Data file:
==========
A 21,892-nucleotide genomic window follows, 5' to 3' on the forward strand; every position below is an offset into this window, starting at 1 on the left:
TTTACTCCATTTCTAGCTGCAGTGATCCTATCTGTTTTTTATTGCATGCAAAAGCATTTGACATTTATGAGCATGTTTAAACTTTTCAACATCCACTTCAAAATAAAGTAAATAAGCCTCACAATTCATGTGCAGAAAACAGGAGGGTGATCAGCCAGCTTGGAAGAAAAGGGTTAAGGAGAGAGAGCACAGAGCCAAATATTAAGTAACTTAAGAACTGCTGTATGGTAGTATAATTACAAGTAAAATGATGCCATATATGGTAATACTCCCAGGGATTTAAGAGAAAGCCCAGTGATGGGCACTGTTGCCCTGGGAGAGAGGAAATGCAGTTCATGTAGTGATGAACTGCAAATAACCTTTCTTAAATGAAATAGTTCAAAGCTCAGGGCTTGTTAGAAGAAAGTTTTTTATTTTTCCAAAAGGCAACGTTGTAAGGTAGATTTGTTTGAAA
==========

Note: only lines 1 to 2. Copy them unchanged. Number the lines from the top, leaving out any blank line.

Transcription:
A 21,892-nucleotide genomic window follows, 5' to 3' on the forward strand; every position below is an offset into this window, starting at 1 on the left:
TTTACTCCATTTCTAGCTGCAGTGATCCTATCTGTTTTTTATTGCATGCAAAAGCATTTGACATTTATGAGCATGTTTAAACTTTTCAACATCCACTTCAAAATAAAGTAAATAAGCCTCACAATTCATGTGCAGAAAACAGGAGGGTGATCAGCCAGCTTGGAAGAAAAGGGTTAAGGAGAGAGAGCACAGAGCCAAATATTAAGTAACTTAAGAACTGCTGTATGGTAGTATAATTACAAGTAAAATGATGCCATATATGGTAATACTCCCAGGGATTTAAGAGAAAGCCCAGTGATGGGCACTGTTGCCCTGGGAGAGAGGAAATGCAGTTCATGTAGTGATGAACTGCAAATAACCTTTCTTAAATGAAATAGTTCAAAGCTCAGGGCTTGTTAGAAGAAAGTTTTTTATTTTTCCAAAAGGCAACGTTGTAAGGTAGATTTGTTTGAAA